“My client, just like many others, had found himself trapped, driven by locals into a narrow lane and unable to get out. <…> He couldn’t have attacked anyone. He was actually trying to defend against a crowd of stone-throwing youngsters. He was even trying to help those lying on the ground. I guess police arrested the Russians just to make sure that the English and local fans were not the only ones involved in that violence,” Duflot said, adding that only a handful of rioters had been punished so severely.
He described the French authorities’ decision to deny the detained Russians their right to have their case handled by a Russian court as politically motivated.
“If they had tried local young scallywags the way they did the Russians there would have been riots. If they had sentenced the English fans, that would have caused a diplomatic row.”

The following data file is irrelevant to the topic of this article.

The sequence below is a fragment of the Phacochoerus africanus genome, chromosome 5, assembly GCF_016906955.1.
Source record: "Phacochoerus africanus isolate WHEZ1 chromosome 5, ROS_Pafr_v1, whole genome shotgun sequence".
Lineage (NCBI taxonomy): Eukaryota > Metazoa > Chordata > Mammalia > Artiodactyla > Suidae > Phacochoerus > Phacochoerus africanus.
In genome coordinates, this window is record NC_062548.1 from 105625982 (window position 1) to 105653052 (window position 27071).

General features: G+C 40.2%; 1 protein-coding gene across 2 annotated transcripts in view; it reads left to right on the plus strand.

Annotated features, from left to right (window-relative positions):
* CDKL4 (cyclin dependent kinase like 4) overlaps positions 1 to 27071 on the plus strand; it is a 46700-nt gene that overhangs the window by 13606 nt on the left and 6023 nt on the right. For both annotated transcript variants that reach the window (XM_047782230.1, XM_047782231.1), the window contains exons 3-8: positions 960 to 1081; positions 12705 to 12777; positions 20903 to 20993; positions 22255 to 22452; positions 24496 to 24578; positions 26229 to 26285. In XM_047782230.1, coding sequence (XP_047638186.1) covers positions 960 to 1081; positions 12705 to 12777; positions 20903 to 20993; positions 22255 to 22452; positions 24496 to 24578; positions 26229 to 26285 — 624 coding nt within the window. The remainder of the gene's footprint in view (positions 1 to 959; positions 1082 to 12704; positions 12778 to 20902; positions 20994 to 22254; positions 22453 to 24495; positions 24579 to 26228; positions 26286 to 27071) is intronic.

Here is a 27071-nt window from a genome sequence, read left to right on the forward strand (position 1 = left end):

“French police took a whole two days to respond, then they ran down the list of names, watched the video accounts and arrested the Russians they saw in those videos. This whole thing smacks of a political witch hunt,” Alain Duflot noted.
An appeals court in Aix now has four months to either uphold the sentence handed down by the court in Marseilles, or throw it out.
“I think that the judges in Aix will be less biased, that’s why I’m optimistic about the outcome of our appeal because this is a clear case of self-defense. I’m expecting a fair trial and not a politically motivated one. Gorbachev is no hooligan,” Alain Duflot said in conclusion.
On June 11, the Russian national football team faced off with England at the Velodrome stadium in Marseille in a qualifier played as part of Euro 2016.
After the match, dozens of Russian and English fans scuffled at the stadium. Two Russian supporters were later detained by police.